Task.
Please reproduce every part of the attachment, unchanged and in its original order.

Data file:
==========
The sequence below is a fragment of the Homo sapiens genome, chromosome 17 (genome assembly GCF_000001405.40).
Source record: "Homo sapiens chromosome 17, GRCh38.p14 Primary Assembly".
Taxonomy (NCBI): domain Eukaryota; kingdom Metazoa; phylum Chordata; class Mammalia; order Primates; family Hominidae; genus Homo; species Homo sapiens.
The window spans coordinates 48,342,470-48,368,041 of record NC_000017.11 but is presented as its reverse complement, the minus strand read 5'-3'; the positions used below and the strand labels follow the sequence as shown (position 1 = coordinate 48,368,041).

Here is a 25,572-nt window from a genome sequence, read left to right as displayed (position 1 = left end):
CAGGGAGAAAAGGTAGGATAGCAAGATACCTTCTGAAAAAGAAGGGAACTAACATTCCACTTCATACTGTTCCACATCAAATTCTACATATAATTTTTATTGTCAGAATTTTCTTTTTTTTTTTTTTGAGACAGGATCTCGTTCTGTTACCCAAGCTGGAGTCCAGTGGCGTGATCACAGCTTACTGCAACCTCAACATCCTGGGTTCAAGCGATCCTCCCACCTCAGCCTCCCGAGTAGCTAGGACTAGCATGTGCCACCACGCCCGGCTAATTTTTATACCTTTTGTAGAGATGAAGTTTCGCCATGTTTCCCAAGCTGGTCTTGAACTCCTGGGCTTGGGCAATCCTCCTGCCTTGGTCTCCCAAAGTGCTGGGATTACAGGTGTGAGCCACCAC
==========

The sequence below is a fragment of the Homo sapiens genome, chromosome 17 (genome assembly GCF_000001405.40).
Source record: "Homo sapiens chromosome 17, GRCh38.p14 Primary Assembly".
Taxonomy (NCBI): domain Eukaryota; kingdom Metazoa; phylum Chordata; class Mammalia; order Primates; family Hominidae; genus Homo; species Homo sapiens.
The window spans coordinates 48,342,470-48,368,041 of record NC_000017.11 but is presented as its reverse complement, the minus strand read 5'-3'; the positions used below and the strand labels follow the sequence as shown (position 1 = coordinate 48,368,041).

Here is a 25,572-nt window from a genome sequence, read left to right as displayed (position 1 = left end):
CAGGGAGAAAAGGTAGGATAGCAAGATACCTTCTGAAAAAGAAGGGAACTAACATTCCACTTCATACTGTTCCACATCAAATTCTACATATAATTTTTATTGTCAGAATTTTCTTTTTTTTTTTTTTGAGACAGGATCTCGTTCTGTTACCCAAGCTGGAGTCCAGTGGCGTGATCACAGCTTACTGCAACCTCAACATCCTGGGTTCAAGCGATCCTCCCACCTCAGCCTCCCGAGTAGCTAGGACTAGCATGTGCCACCACGCCCGGCTAATTTTTATACCTTTTGTAGAGATGAAGTTTCGCCATGTTTCCCAAGCTGGTCTTGAACTCCTGGGCTTGGGCAATCCTCCTGCCTTGGTCTCCCAAAGTGCTGGGATTACAGGTGTGAGCCACCAC